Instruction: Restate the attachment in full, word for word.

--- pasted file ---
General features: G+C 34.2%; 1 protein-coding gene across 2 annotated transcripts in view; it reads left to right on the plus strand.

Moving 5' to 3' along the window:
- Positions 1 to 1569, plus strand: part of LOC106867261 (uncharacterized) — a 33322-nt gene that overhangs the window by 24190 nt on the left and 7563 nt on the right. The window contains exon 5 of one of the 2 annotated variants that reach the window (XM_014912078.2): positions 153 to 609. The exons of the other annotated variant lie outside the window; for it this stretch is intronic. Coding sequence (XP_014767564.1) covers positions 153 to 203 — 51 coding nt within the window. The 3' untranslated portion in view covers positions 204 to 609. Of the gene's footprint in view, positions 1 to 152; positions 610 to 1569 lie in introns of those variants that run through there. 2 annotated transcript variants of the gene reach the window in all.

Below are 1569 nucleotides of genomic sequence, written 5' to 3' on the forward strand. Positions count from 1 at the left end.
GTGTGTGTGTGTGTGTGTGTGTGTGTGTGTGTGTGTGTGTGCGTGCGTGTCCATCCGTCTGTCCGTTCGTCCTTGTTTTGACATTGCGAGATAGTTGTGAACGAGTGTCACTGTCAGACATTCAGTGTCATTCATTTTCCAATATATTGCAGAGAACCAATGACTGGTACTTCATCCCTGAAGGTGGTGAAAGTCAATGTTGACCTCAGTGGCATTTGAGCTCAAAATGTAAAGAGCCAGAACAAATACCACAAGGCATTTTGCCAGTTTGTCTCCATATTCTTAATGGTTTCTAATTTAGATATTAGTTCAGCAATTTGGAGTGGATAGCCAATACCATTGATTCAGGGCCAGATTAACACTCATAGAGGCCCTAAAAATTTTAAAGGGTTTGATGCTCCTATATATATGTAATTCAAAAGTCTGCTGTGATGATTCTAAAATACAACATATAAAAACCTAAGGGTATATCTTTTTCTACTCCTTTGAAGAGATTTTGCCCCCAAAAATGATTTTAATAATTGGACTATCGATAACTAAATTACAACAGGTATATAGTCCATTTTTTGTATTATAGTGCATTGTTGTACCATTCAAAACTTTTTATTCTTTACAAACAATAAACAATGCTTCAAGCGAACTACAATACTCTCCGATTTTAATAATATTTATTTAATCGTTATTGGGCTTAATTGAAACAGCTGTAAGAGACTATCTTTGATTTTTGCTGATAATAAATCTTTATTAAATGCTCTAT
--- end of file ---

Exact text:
General features: G+C 34.2%; 1 protein-coding gene across 2 annotated transcripts in view; it reads left to right on the plus strand.

Moving 5' to 3' along the window:
- Positions 1 to 1569, plus strand: part of LOC106867261 (uncharacterized) — a 33322-nt gene that overhangs the window by 24190 nt on the left and 7563 nt on the right. The window contains exon 5 of one of the 2 annotated variants that reach the window (XM_014912078.2): positions 153 to 609. The exons of the other annotated variant lie outside the window; for it this stretch is intronic. Coding sequence (XP_014767564.1) covers positions 153 to 203 — 51 coding nt within the window. The 3' untranslated portion in view covers positions 204 to 609. Of the gene's footprint in view, positions 1 to 152; positions 610 to 1569 lie in introns of those variants that run through there. 2 annotated transcript variants of the gene reach the window in all.

Below are 1569 nucleotides of genomic sequence, written 5' to 3' on the forward strand. Positions count from 1 at the left end.
GTGTGTGTGTGTGTGTGTGTGTGTGTGTGTGTGTGTGTGTGCGTGCGTGTCCATCCGTCTGTCCGTTCGTCCTTGTTTTGACATTGCGAGATAGTTGTGAACGAGTGTCACTGTCAGACATTCAGTGTCATTCATTTTCCAATATATTGCAGAGAACCAATGACTGGTACTTCATCCCTGAAGGTGGTGAAAGTCAATGTTGACCTCAGTGGCATTTGAGCTCAAAATGTAAAGAGCCAGAACAAATACCACAAGGCATTTTGCCAGTTTGTCTCCATATTCTTAATGGTTTCTAATTTAGATATTAGTTCAGCAATTTGGAGTGGATAGCCAATACCATTGATTCAGGGCCAGATTAACACTCATAGAGGCCCTAAAAATTTTAAAGGGTTTGATGCTCCTATATATATGTAATTCAAAAGTCTGCTGTGATGATTCTAAAATACAACATATAAAAACCTAAGGGTATATCTTTTTCTACTCCTTTGAAGAGATTTTGCCCCCAAAAATGATTTTAATAATTGGACTATCGATAACTAAATTACAACAGGTATATAGTCCATTTTTTGTATTATAGTGCATTGTTGTACCATTCAAAACTTTTTATTCTTTACAAACAATAAACAATGCTTCAAGCGAACTACAATACTCTCCGATTTTAATAATATTTATTTAATCGTTATTGGGCTTAATTGAAACAGCTGTAAGAGACTATCTTTGATTTTTGCTGATAATAAATCTTTATTAAATGCTCTAT